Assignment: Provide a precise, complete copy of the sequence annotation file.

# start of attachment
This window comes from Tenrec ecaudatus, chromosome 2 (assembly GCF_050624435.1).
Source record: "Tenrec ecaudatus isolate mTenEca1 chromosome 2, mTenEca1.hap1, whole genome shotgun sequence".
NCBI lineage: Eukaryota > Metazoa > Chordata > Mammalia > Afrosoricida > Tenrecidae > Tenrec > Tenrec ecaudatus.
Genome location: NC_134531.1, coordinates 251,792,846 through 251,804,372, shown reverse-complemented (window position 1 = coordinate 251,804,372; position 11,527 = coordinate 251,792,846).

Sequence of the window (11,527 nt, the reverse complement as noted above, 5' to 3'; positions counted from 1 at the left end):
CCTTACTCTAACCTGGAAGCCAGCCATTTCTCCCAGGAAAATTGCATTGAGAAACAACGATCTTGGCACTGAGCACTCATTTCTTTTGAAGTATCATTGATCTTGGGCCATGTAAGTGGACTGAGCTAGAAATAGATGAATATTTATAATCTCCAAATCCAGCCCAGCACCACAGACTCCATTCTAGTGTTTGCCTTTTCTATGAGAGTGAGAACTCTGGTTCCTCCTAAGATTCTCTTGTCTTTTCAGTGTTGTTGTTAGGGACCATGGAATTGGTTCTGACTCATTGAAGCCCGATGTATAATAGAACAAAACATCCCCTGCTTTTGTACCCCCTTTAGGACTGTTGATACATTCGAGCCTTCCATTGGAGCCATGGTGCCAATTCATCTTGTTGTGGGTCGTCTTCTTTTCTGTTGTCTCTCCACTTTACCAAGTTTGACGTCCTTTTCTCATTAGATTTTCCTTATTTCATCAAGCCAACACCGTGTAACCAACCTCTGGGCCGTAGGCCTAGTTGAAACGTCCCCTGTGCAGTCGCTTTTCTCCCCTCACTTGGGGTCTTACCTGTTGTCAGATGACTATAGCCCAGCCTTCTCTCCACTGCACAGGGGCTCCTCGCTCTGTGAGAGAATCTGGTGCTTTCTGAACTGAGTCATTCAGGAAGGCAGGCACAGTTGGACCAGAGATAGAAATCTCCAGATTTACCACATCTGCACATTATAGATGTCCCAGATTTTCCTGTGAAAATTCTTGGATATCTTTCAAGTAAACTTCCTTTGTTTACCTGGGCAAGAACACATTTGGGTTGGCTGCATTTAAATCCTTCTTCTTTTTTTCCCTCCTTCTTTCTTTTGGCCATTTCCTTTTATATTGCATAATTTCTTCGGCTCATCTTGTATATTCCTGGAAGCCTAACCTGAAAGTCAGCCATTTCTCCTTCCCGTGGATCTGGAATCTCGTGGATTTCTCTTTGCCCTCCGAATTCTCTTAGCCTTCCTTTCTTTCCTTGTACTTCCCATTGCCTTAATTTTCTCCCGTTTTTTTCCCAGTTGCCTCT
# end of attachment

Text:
This window comes from Tenrec ecaudatus, chromosome 2 (assembly GCF_050624435.1).
Source record: "Tenrec ecaudatus isolate mTenEca1 chromosome 2, mTenEca1.hap1, whole genome shotgun sequence".
NCBI lineage: Eukaryota > Metazoa > Chordata > Mammalia > Afrosoricida > Tenrecidae > Tenrec > Tenrec ecaudatus.
Genome location: NC_134531.1, coordinates 251,792,846 through 251,804,372, shown reverse-complemented (window position 1 = coordinate 251,804,372; position 11,527 = coordinate 251,792,846).

Sequence of the window (11,527 nt, the reverse complement as noted above, 5' to 3'; positions counted from 1 at the left end):
CCTTACTCTAACCTGGAAGCCAGCCATTTCTCCCAGGAAAATTGCATTGAGAAACAACGATCTTGGCACTGAGCACTCATTTCTTTTGAAGTATCATTGATCTTGGGCCATGTAAGTGGACTGAGCTAGAAATAGATGAATATTTATAATCTCCAAATCCAGCCCAGCACCACAGACTCCATTCTAGTGTTTGCCTTTTCTATGAGAGTGAGAACTCTGGTTCCTCCTAAGATTCTCTTGTCTTTTCAGTGTTGTTGTTAGGGACCATGGAATTGGTTCTGACTCATTGAAGCCCGATGTATAATAGAACAAAACATCCCCTGCTTTTGTACCCCCTTTAGGACTGTTGATACATTCGAGCCTTCCATTGGAGCCATGGTGCCAATTCATCTTGTTGTGGGTCGTCTTCTTTTCTGTTGTCTCTCCACTTTACCAAGTTTGACGTCCTTTTCTCATTAGATTTTCCTTATTTCATCAAGCCAACACCGTGTAACCAACCTCTGGGCCGTAGGCCTAGTTGAAACGTCCCCTGTGCAGTCGCTTTTCTCCCCTCACTTGGGGTCTTACCTGTTGTCAGATGACTATAGCCCAGCCTTCTCTCCACTGCACAGGGGCTCCTCGCTCTGTGAGAGAATCTGGTGCTTTCTGAACTGAGTCATTCAGGAAGGCAGGCACAGTTGGACCAGAGATAGAAATCTCCAGATTTACCACATCTGCACATTATAGATGTCCCAGATTTTCCTGTGAAAATTCTTGGATATCTTTCAAGTAAACTTCCTTTGTTTACCTGGGCAAGAACACATTTGGGTTGGCTGCATTTAAATCCTTCTTCTTTTTTTCCCTCCTTCTTTCTTTTGGCCATTTCCTTTTATATTGCATAATTTCTTCGGCTCATCTTGTATATTCCTGGAAGCCTAACCTGAAAGTCAGCCATTTCTCCTTCCCGTGGATCTGGAATCTCGTGGATTTCTCTTTGCCCTCCGAATTCTCTTAGCCTTCCTTTCTTTCCTTGTACTTCCCATTGCCTTAATTTTCTCCCGTTTTTTTCCCAGTTGCCTCT